Reider v. Arthur Andersen, LLP
In Reider v. Arthur Andersen, LLP, 47 Conn. Supp. 202, 209-10, 784 A.2d 464, 470 (2001), the liquidator claimed that the agents' conduct was designed exclusively to loot from the principal insurance company for their own personal financial gain. Monies due the principal for the policies it sold instead were directed to a corporate affiliate that the agents also controlled. From there, the agents were able to withdraw the money for their own private purposes, which were of no benefit to the principal. The court considered the principal to be the victim of the agents' alleged fraud.
The court stated that the principal was propped up artificially without sufficient assets so it could continue to attract new business and obtain new credit, the proceeds of which were collected by the agents. The court held that the principal could not be charged with fraud in connection with the acts of the agents since the interests of the agents were always adverse to the principal. Reider, 47 Conn. Supp. at 211-12, 784 A.2d at 470-71.
The Reider court noted three exceptions to rebut the general rule presuming that knowledge of the agent is imputed to the principal. The first exception is where the scope of the duty of the agent to report to the principal is strictly limited. Reider, 47 Conn. Supp. at 210, 784 A.2d at 470. The second and third exceptions involve the adverse-interest rule and fraudulent conduct committed by the agent.
Nevertheless, "when an agent, by his self-serving conduct, so abandons his principal's interests as to act adversely to those interests, or worse, to act in fraud of his principal, it can fairly be said 'that pro tanto, the agency really ceases.' " Reider, 47 Conn. Supp. at 210, 784 A.2d at 470, quoting Resnik, 100 Conn. at 910, 122 A. at 43.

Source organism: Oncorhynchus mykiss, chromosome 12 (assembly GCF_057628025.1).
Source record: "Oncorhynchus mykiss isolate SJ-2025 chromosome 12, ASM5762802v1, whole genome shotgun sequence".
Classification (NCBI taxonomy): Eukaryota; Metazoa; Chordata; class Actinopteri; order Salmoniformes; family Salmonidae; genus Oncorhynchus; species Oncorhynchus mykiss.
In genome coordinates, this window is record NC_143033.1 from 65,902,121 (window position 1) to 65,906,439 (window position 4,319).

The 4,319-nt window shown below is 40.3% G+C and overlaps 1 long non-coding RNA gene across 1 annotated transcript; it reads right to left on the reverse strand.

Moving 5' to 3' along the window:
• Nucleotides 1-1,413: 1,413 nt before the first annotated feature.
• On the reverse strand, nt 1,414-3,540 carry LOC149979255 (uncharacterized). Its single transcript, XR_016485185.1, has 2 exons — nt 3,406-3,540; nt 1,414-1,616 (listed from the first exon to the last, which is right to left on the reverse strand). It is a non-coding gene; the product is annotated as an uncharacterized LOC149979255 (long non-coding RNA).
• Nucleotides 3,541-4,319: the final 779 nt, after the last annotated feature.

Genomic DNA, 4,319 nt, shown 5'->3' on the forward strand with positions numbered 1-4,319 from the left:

Once the agency ceases, "'the principal is not bound by the acts or declarations of the agent unless it be proved that he had at the time actual notice of them, or having received notice of them, failed to disavow what was assumed to be said and done in his behalf.'" Reider, 47 Conn. Supp. at 210-11, 784 A.2d at 470, quoting Resnik, 100 Conn. At 43-44, 122 A. at 910. Consequently, a party who knowingly receives and retains a benefit from a transaction that is tainted from fraud cannot later claim that benefit and disavow knowledge of the fraud. Conversely, a party who receives no benefit from the transaction cannot be charged with knowledge of the fraud. Reider, 47 Conn. Supp. at 210, 784 A.2d at 470.
Reider v. Arthur Andersen, LLP, 47 Conn. Supp. 202, 209-10, 784 A.2d 464, 470 (2001), explains the logic of the adverse interest exception:
"The general rule is based on the presumption that an agent will be loyal to his principal, and thus will faithfully report to the principal whatever he learns 'while acting for his principal and in reference to a matter in the course of his agency.' The principal is thus charged with his agent's knowledge because it is presumed that the principal will actually receive and have the benefit of the agent's knowledge contemporaneously with the agent's actions. The 'adverse interest exception' suspends the operation of the general rule when 'the circumstances are such as to raise a clear presumption that the agent will not perform his duty,' and thus that the principal will not in fact receive and have the benefit of the agent's knowledge." Reider, 47 Conn. Supp. at 209-10, 784 A.2d at 470.